Did God possess infinite knowledge to make all things?

6

‎Monday, ‎February ‎16, ‎2015
Were made in his image…
In the beginning, God supposedly created the heaven and the earth. The bible goes on to describe the order of events in which God created everything known to man. But what of the things presumed to have existed prior to all that we know? When and how were they created, or even? Outside of the entirety of the universe in its infinite reaches, we are only told of 1 other thing prior to all that was supposedly created. The angels. The bible fails to mention the origin of the mighty messengers of God. Were they always in existence, like God? If so, would their existence be that of equal status to God, having no beginning? If so, what would differentiate the pecking order between them and God? Would all of the attributes of God not be present in the angels, as well? What would propel God to a higher status and lower them to that of servants?

Omniscience? Did God possess infinite knowledge while the angels were lacking? The answer would have to undeniably be ‘yes’, otherwise they would have known of their own temptation, fall, and damnation. Would an all knowing mind allow this to play out, thus condemning themselves?

Omnipotent? With unlimited power and authority, one would be equal to God. One would never be lowered to servant status or be cast out of where they existed.

Omnipresence? The bible gives examples of angels inability to be everywhere at once, so this would definitely give God the upper status.

Eternal? If they were incapable of preventing themselves from being damned to hellfire then an eternal existence would not be possible.

Aseity? This refers to the property by which a being exists in and of itself, from itself, or exists as so-and-such of and from itself. Would they fall under this category? If they existed solely by their own means then nothing could have power or authority over them.

Holy? Could someone or something capable of being unholy exist in the same realm, as God? If they were supposedly cast out for their lacking then one must assume the answer to be ‘no’.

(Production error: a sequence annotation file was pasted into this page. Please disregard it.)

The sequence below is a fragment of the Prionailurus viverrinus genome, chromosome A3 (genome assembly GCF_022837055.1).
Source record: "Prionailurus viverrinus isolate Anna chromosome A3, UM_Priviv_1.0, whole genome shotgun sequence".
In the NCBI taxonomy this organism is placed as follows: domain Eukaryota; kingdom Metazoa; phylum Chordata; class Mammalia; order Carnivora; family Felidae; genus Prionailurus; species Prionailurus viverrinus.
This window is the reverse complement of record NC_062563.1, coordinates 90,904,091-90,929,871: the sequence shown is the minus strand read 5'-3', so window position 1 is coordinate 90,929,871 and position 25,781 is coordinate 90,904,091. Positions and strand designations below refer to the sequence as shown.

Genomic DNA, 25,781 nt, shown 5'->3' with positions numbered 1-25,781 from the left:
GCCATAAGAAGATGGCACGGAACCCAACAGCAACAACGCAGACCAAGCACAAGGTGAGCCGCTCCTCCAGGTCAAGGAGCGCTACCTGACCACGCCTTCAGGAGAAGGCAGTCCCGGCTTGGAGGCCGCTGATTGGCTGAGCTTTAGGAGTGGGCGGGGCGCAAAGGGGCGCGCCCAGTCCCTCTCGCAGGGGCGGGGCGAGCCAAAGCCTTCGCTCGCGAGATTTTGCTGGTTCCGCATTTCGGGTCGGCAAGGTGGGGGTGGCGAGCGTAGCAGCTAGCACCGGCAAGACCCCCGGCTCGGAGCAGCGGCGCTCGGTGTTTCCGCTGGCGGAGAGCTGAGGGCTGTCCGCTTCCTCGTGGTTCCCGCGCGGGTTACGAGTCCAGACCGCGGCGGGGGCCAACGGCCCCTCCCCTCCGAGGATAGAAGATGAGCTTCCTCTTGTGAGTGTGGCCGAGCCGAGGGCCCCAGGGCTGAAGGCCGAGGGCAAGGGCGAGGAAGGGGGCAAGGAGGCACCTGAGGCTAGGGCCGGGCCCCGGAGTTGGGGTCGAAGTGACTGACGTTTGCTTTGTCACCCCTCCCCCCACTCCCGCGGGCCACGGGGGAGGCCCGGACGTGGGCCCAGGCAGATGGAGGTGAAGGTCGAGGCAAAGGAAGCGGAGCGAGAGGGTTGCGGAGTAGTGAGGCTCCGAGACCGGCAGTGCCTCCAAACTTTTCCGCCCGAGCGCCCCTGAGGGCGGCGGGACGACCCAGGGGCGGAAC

Genesis 1:26 reads- And God said, Let us make man in our image, after our likeness . . .
[‘Our image.’ (Hebrew) tselem. Pronounced tseh’-lem. To shade; a phantom, that is (figuratively) illusion, resemblance]
Written in a plural sense.
[‘after our likeness.’ (Hebrew) d’muth. Pronounced dem-ooth. Resemblance; concretely model, shape’ adverbially like fashion]

Also written in a plural sense. So man is presumed to have been created in the resemblance and likeness of more than one being. Many believe God to be 1 in 3. 1 being with 3 different entities or characteristics. Father, Son and Holy Spirit. Would the angels be included in the ‘our image’ category? If they possessed not the qualifications to be an equal with God, then surely they were excluded in the ‘our image’ portion of creating man. If they were indeed excluded because of being an inferior entity, I ask you, why was man supposedly created in the image and likeness of only perfection, excluding the influence of known imperfection, yet when man supposedly failed it was of our own imperfect accord? If you exclude imperfection in the creating process, how can perfection create imperfection? Is it possible that man was supposedly created by imperfection? If known imperfection already existed, and nothing is present that was not supposedly created by perfection . . . why is man supposedly guilty of the imperfections in which they were supposedly created with. The clay is guilty for the mistakes of the molder? Should an inferior clay be condemned for being supposedly created inferior?

Food for thought.

(F-bombs and obscenities only shows one’s ignorance and limited vocabulary)

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